The Technician Servicing The Water Heater. A Man Checks The Boil

Different Types Of Gas Testing For Your Commercial Premises

Commercial premises need to undergo gas tests from time to time to ensure the pipe networks and appliances are all in working order. 

To find out what commercial gas engineers will do during these examinations, read on. 

Gas testing

Gas can be very dangerous if the appliances, installations and pipes are not looked after properly. 

If the apparatus is substandard or is damaged, this could risk a gas leak. This could be very dangerous to people within the building, who might come down with symptoms of gas poisoning, which include headaches, dizziness, upset stomachs, chest pain, confusion, vomiting, and weakness. 

It could even potentially result in a gas explosion if the gas comes into contact with fire, which is particularly likely in commercial premises with kitchens.

Therefore, it is essential to have the gas equipment in the building checked thoroughly. 

Tightness test

Something that is very important to check is whether the gas pipework is safe to use, and the installations are in a good condition. 

To ascertain this, engineers will perform a tightness test. This involves using calibrated equipment to check whether there is any loss in pressure.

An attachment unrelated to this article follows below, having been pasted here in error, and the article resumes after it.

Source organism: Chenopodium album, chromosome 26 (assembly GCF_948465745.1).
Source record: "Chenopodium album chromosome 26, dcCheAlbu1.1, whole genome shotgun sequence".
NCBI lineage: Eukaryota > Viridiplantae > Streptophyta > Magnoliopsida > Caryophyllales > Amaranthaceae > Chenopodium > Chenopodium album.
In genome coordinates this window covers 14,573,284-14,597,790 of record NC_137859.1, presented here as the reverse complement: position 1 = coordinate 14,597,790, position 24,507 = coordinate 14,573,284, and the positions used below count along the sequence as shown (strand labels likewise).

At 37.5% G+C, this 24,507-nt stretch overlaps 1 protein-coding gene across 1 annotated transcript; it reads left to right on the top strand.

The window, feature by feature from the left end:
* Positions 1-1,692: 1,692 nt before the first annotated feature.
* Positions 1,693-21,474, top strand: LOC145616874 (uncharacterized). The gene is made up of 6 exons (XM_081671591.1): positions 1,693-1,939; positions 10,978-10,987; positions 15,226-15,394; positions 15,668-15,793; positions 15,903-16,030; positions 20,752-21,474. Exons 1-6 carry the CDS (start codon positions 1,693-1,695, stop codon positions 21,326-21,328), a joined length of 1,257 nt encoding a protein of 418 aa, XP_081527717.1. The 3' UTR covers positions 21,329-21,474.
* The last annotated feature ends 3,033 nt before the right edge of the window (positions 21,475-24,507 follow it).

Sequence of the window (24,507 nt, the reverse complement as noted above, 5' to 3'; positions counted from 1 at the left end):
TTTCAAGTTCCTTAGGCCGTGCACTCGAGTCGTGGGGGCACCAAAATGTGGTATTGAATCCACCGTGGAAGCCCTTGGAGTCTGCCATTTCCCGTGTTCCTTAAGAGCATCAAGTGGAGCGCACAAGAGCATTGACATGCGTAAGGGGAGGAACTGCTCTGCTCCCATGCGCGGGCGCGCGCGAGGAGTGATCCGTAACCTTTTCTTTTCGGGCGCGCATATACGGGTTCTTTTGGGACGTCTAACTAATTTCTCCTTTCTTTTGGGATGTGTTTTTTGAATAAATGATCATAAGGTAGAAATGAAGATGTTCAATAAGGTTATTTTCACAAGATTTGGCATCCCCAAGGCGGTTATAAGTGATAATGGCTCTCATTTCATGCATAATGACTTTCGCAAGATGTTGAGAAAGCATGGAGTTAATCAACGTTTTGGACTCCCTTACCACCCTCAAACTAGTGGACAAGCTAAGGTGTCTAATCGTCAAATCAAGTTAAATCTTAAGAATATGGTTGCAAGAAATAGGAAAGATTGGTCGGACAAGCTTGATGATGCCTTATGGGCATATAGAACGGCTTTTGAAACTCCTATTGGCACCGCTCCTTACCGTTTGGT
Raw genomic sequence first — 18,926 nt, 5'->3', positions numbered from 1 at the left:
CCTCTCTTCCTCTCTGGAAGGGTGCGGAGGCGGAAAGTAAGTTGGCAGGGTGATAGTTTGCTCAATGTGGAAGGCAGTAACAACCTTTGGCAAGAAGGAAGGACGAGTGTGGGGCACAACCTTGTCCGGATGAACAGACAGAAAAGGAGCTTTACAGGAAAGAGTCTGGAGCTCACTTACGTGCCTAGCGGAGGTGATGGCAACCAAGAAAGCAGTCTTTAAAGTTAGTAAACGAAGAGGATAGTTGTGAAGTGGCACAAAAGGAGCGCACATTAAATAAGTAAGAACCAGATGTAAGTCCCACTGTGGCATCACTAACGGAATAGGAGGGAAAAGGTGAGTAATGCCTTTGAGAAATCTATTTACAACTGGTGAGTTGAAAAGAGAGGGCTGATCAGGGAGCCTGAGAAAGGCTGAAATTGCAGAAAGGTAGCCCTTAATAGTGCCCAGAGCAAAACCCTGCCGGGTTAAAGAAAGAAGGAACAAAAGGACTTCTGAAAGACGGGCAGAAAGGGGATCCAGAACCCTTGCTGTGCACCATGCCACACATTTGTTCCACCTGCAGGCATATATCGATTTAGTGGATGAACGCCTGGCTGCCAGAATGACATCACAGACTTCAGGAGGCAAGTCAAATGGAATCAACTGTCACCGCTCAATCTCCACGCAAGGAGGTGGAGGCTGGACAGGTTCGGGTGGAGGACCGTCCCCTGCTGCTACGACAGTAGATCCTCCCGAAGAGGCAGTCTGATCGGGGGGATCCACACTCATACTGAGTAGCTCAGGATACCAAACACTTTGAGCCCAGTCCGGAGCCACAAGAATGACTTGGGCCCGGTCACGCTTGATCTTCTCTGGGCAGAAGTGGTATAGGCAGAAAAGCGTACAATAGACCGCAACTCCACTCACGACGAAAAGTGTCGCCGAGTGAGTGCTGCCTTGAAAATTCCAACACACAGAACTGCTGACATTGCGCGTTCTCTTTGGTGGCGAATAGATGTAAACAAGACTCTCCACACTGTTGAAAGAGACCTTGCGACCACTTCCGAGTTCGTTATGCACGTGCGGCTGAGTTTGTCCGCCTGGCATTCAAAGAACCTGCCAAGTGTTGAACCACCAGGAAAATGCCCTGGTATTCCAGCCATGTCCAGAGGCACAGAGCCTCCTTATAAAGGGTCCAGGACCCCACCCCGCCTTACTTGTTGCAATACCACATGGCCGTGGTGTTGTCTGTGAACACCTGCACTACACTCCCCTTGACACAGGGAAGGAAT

It is carried out at a set pressure as per GSIUR 1998, and if this figure declines, even by a small amount, this is an indication of a fault in the system. 

The fact the equipment has detected pressure loss could mean some fittings are loose and, therefore, need to be repaired.  

In this case, engineers have to inspect all the pipework to ensure there are no other areas in the system where a loss of pressure incurs. 

Strength testing

Another type of assessment that can be carried out is strength testing, which finds out if the gas is flowing correctly. It also determines whether the pressure is as it should be.

Strength testing differs from tightness testing as they have different pressures. 

The pressure of a strength test is 1.5 times the design pressure, while the test pressure is lower at 1.15. 

Therefore, those who really want to make sure their gas network is working as effectively and safely as possible could opt for both forms of inspections.

 

Purging

If a hazardous gas is detected, a purge is conducted to remove it from the pipework. 

Engineers inject an inert gas into the system, which mixes with the gas already present there. 

By doing this, it prevents the hazardous gas becoming combustible, reducing the chance of a gas explosion, which would be incredibly dangerous to those within, or closeby to, the building.

Commercial gas certificates

While it is advantageous to have these tests done regularly, all commercial premises are required to have an annual inspection to check the network, installations and appliances are in full working order. 

As part of the Gas Safety (Installation and Use) Regulations 1998, it has become obligatory to have an up to date Gas Safety Certificate if there are gas appliances on the grounds.